Truth is, Bears are mediocre at best
By S.C. Zuba
Maybe the Bears had you fooled, but six weeks into the season, the truth is coming out.
Slowly, but surely, the truth is coming out.
After falling to the Seahawks 23-20 Sunday, Oct. 17, the Bears somehow managed to retain their first-place status. They are 4-2—a full game ahead of the Packers.
They may be in first place in the NFC North, but if you look at the games they’ve played, they could just as easily be 1-5. The past two games, the Bears have looked absolutely awful.
If you look at the first six games of the season, two major factors have contributed to the Bears’ success—smoke and mirrors. Now, it looks as though the smoke has evaporated and the mirrors have broken. The truth is coming out.
I’ve said it before, and I’ll say it again, this is not a good football team. Regardless of their record, the Bears are not a championship contender.
Now, with each game that passes, fans are starting to see more clearly what the 2010 Chicago Bears are—and that’s a mediocre football team, at best.
Every facet of the game is faltering. To list everything wrong with this team would take hours and way more column space than I am allowed. So, let’s look at the major issues:
→ Offensive line—The offensive line is where the majority of the Bears’ problems start. They’ve allowed their starting quarterback, Jay Cutler, to be sacked 23 times in five starts. That’s about 18 sacks too many. If Cutler doesn’t have time in the pocket, the offense can’t do anything.
→ Third-down conversions—If you watched the game Sunday, you probably noticed the Bears were 0-12 on third-down conversions. It’s pretty tough to move the ball down the field in the National Football League when you’re 0-12 on third down.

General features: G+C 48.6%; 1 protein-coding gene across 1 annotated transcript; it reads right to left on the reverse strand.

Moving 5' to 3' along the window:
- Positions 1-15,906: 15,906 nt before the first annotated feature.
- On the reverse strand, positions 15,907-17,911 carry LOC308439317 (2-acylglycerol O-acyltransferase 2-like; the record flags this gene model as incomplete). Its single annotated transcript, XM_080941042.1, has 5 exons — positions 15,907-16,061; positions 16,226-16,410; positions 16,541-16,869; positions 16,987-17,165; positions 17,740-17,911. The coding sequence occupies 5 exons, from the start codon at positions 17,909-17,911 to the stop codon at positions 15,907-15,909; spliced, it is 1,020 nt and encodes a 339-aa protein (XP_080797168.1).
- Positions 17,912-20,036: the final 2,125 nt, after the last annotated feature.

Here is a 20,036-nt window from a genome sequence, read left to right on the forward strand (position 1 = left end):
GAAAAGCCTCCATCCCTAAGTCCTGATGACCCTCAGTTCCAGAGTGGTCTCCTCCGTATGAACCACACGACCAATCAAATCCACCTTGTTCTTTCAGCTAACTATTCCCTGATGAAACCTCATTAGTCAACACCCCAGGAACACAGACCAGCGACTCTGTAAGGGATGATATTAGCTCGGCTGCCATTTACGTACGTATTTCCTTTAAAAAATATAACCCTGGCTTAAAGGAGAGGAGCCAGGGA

That’s the best way to kill any momentum your team might have, while simultaneously tire out your defense because they don’t have any time to rest. The Bears rank dead last in the NFL on third down conversions—something that drastically needs to change if the Bears want to become contenders.
→ Lovie Smith—Despite their awful play, the Bears had a chance to win against the Seahawks Sunday. They trailed by 3 points with just under 2 minutes to play when the Bears were unsuccessful on an onside kick.
If the Bears had a timeout or two left at this point, they could have forced the Seahawks to punt and had one more shot at the win. However, the Bears had squandered two of their timeouts early in the second half because of poor clock management. Issues such as this fall directly on the shoulders of the head coach.
Smith has proven time and time again he doesn’t have what it takes to be a head coach. It’s time for him to go.
The truth is coming out, and it doesn’t look good for the Bears.
Smoke and mirrors can only trick people for so long—and it looks like that time is about up.
Share your thoughts with S.C. Zuba via e-mail at firstname.lastname@example.org.
From the Oct. 20-26, 2010 issue
Print This Article